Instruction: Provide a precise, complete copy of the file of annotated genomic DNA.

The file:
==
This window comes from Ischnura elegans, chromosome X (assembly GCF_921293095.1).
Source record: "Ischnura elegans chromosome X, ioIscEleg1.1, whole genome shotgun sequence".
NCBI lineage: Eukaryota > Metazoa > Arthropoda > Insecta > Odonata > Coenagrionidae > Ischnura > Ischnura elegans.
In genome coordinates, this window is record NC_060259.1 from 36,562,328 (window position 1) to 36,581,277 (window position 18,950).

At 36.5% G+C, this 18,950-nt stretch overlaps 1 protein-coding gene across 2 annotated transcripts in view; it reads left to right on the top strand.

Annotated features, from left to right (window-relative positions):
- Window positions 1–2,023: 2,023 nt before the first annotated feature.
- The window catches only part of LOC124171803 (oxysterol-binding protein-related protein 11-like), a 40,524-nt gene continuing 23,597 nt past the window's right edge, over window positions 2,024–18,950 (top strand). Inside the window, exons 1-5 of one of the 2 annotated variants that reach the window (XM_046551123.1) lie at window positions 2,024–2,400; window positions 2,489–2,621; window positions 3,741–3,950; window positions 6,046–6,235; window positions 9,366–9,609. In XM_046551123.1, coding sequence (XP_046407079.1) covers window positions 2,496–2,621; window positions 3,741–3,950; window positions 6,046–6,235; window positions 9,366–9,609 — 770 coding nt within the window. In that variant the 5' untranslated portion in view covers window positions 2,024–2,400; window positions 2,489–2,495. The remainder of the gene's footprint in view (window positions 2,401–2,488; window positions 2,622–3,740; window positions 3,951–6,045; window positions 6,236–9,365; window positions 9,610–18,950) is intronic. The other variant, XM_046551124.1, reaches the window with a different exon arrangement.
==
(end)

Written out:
This window comes from Ischnura elegans, chromosome X (assembly GCF_921293095.1).
Source record: "Ischnura elegans chromosome X, ioIscEleg1.1, whole genome shotgun sequence".
NCBI lineage: Eukaryota > Metazoa > Arthropoda > Insecta > Odonata > Coenagrionidae > Ischnura > Ischnura elegans.
In genome coordinates, this window is record NC_060259.1 from 36,562,328 (window position 1) to 36,581,277 (window position 18,950).

At 36.5% G+C, this 18,950-nt stretch overlaps 1 protein-coding gene across 2 annotated transcripts in view; it reads left to right on the top strand.

Annotated features, from left to right (window-relative positions):
- Window positions 1–2,023: 2,023 nt before the first annotated feature.
- The window catches only part of LOC124171803 (oxysterol-binding protein-related protein 11-like), a 40,524-nt gene continuing 23,597 nt past the window's right edge, over window positions 2,024–18,950 (top strand). Inside the window, exons 1-5 of one of the 2 annotated variants that reach the window (XM_046551123.1) lie at window positions 2,024–2,400; window positions 2,489–2,621; window positions 3,741–3,950; window positions 6,046–6,235; window positions 9,366–9,609. In XM_046551123.1, coding sequence (XP_046407079.1) covers window positions 2,496–2,621; window positions 3,741–3,950; window positions 6,046–6,235; window positions 9,366–9,609 — 770 coding nt within the window. In that variant the 5' untranslated portion in view covers window positions 2,024–2,400; window positions 2,489–2,495. The remainder of the gene's footprint in view (window positions 2,401–2,488; window positions 2,622–3,740; window positions 3,951–6,045; window positions 6,236–9,365; window positions 9,610–18,950) is intronic. The other variant, XM_046551124.1, reaches the window with a different exon arrangement.